History of the Society

In March 1948, local teacher and councillor Ivor Waters booked a room in the Tudor Cafe in Beaufort Square, Chepstow, and wrote to the Chepstow Weekly Argus proposing that a local historical society be set up.

At a meeting on 12th March 1948, the Chepstow Society was born.  Ivor Waters became its first General Secretary, with Barney O’Neill as Chairman and Lord Raglan as President.

The main item of business at those early meetings was to set up a town museum.   By the end of June 1948, the Urban District Council agreed that the room over the Town Arch could be used for the museum, and soon afterwards the room began to be cleared and a collection of exhibits started to be assembled.  On 9th April 1949, the museum was formally opened by Lord Raglan, and the first objective of the Society had been achieved.

Ivor Waters (1907-1992) was an assiduous local historian as well as a poet, and in the first year of the Society’s existence he produced several publications on its behalf, including “Chepstow Lords and Commons” and “A Chepstow and Tintern Anthology”.   Most were illustrated by Thomas Birbeck, who also drew the Society’s logo of Marten’s Tower at the castle, still used today.

Between the 1950s and 1970s, the Society produced over 40 booklets covering different aspects of the history and character of Chepstow and the surrounding area.  Most were written by Ivor Waters, and some were collected into hardback anthologies, including “The Town of Chepstow”, “Chepstow Notebook” and “Chepstow Miscellany”.   Highly regarded by local historians and now out of print, many are now collectors’ items.

In the early years of the Society, its activities expanded dramatically.  A meeting room was set up at 12a Lower Church Street, visits were arranged to places of interest, and several sections were set up, including Arts and Crafts, Music, Rambling, and Natural History.    Funds were raised by dances, jumble sales, and concerts.

In 1951, the Society organised the town’s Festival of Britain Exhibition, with a wide range of displays reflecting the town’s history and activities, and a souvenir programme.  The Society also arranged the town’s first open air art show, in 1952.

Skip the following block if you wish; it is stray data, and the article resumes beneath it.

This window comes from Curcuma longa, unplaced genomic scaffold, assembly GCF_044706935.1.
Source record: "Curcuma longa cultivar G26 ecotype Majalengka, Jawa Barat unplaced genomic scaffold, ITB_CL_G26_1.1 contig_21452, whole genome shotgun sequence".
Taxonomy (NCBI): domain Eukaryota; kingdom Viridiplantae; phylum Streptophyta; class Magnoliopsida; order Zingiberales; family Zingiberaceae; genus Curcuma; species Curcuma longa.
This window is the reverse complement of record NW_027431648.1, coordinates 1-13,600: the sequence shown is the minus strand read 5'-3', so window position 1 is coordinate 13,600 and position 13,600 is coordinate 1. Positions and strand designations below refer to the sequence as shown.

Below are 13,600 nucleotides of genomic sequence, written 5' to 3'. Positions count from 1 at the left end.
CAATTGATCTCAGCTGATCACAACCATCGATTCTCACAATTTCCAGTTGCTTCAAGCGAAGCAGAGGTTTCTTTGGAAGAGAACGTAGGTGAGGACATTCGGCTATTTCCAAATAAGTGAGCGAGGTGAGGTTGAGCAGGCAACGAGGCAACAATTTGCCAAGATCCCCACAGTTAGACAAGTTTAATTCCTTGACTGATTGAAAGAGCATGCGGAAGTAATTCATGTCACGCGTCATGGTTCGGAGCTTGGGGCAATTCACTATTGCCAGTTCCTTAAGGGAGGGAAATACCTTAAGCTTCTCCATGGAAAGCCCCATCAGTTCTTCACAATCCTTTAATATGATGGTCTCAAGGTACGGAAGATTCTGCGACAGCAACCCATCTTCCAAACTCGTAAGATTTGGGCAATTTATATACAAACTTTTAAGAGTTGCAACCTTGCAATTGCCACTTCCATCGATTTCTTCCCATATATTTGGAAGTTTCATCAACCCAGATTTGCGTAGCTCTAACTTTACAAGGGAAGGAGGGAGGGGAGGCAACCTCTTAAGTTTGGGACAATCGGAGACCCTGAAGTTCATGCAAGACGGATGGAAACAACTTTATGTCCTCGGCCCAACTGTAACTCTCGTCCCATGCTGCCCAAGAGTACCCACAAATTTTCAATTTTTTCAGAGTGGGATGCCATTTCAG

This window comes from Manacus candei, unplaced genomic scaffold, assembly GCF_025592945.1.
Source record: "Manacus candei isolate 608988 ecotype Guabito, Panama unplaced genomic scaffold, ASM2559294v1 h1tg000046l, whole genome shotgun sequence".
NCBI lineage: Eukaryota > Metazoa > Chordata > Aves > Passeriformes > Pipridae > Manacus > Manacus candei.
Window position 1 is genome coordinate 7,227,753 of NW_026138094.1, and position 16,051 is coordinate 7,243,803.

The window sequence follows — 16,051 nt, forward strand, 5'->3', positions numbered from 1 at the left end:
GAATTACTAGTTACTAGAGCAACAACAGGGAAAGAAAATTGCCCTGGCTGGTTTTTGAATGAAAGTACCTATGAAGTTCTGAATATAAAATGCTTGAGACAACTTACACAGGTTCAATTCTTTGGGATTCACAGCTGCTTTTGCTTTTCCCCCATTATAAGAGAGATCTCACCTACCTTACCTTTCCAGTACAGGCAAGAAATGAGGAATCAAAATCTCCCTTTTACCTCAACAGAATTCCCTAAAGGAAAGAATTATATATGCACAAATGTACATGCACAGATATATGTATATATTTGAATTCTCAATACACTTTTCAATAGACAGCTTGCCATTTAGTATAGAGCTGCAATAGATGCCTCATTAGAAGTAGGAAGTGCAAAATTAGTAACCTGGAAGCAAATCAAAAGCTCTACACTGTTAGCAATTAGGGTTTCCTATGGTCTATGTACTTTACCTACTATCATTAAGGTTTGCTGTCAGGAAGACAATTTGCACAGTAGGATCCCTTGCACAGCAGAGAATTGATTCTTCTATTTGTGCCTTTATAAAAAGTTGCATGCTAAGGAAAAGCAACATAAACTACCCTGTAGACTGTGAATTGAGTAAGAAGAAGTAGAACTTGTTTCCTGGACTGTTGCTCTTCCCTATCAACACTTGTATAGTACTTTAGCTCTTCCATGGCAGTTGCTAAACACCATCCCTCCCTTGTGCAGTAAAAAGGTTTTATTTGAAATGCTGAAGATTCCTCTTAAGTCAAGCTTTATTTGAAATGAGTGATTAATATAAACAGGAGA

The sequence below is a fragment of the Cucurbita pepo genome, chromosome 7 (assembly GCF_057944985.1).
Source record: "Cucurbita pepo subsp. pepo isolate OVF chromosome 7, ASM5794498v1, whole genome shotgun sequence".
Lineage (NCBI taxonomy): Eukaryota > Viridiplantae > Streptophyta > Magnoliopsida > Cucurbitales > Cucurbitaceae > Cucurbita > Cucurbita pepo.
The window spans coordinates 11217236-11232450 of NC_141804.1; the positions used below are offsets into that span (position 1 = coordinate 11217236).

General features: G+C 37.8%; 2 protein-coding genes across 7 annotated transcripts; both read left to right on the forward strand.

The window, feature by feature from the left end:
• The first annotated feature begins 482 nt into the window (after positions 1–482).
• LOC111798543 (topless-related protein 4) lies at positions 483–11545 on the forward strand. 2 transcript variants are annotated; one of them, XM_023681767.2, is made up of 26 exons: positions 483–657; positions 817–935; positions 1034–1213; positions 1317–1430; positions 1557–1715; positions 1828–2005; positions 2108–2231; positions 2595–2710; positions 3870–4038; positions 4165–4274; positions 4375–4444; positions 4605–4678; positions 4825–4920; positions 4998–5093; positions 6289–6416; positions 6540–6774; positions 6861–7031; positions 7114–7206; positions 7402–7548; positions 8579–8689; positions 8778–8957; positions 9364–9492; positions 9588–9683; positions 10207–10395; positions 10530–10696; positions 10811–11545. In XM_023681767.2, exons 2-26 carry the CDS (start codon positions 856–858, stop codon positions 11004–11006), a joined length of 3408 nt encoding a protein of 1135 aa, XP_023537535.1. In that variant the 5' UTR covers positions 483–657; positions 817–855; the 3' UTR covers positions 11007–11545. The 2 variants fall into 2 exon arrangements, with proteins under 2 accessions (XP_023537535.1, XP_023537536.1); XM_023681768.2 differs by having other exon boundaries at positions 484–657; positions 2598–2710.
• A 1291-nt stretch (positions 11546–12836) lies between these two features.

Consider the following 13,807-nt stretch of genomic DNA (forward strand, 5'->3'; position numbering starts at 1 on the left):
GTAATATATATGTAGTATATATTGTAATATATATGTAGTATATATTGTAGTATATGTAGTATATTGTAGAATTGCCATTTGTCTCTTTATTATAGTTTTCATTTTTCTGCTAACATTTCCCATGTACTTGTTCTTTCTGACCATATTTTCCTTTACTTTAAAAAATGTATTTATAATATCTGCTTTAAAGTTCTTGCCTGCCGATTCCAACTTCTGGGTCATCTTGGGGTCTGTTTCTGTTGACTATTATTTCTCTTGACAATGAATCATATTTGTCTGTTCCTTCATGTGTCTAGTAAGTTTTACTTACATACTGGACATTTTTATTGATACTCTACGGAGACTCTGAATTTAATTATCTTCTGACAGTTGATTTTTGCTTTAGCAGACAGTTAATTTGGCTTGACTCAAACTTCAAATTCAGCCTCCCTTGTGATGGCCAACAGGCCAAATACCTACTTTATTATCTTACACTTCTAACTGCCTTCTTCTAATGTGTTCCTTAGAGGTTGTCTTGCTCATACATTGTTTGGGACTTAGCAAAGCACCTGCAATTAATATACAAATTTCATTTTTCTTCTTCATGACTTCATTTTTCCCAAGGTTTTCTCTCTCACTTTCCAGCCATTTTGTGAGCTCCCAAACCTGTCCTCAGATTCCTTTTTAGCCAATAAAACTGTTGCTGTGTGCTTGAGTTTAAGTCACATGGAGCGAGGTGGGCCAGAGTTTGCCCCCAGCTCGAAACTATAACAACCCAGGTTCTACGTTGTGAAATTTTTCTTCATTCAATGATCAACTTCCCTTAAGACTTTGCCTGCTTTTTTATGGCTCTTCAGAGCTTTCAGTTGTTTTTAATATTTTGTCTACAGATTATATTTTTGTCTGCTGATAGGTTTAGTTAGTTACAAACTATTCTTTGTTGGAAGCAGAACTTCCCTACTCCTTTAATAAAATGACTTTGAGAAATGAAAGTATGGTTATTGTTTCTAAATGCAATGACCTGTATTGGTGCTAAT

“Ivanhoe” was a film made in 1913 around the Castle and other nearby locations, with many local people involved.  The Society acquired a copy of the film, but it was dangerously flammable and could only be shown after it was eventually transferred to new film stock.

The Urban District Council agreed that the Museum should be transferred into the former Board School building on Bridge Street.  Its displays were extended, and it was reopened there in 1969.  However, the costs of maintaining the building grew and in 1976 the Museum became the responsibility of the District Council.  Much of the archive material and stock of publications held by the Society was transferred around the same time, forming the basis of the local history collection now held in the town’s library.  In 1983, the Museum moved to the former Cottage Hospital building at Gwy House, further down Bridge Street, where it remains.

The role of the Society changed over the years as other specialist groups formed in the town, and the Society increasingly concentrated on its core functions of protecting the town’s amenity and environment, and providing talks and excursions.   By the mid-1970s, Ivor Waters stood down from his involvement, and leading roles in the Society were taken by Trevor Evans and Eric Heath, with Henry Hodges becoming Secretary in the late 1980s.

A programme of publications has continued unabated since the Society published its first Town Trail booklet in 1975.  Since the 1990s, the Society has also been responsible for preparing plaques around the town highlighting features of historic interest.

The Society has maintained a regular programme of monthly meetings in the Drill Hall, open to the public as well as its members, and covering a wide variety of local and historical topics.    It also continues to respond to the local authorities on planning applications and on other matters of local concern.

The “Reflections” booklet, produced in 1998 to mark the Society’s 50th anniversary, is available here.

As Henry Hodges wrote on the occasion of the Society’s 50th anniversary in 1998: “There will always be people in this ancient town ready to protect its history, architecture and unique environment.  Those people are the future of the Chepstow Society”.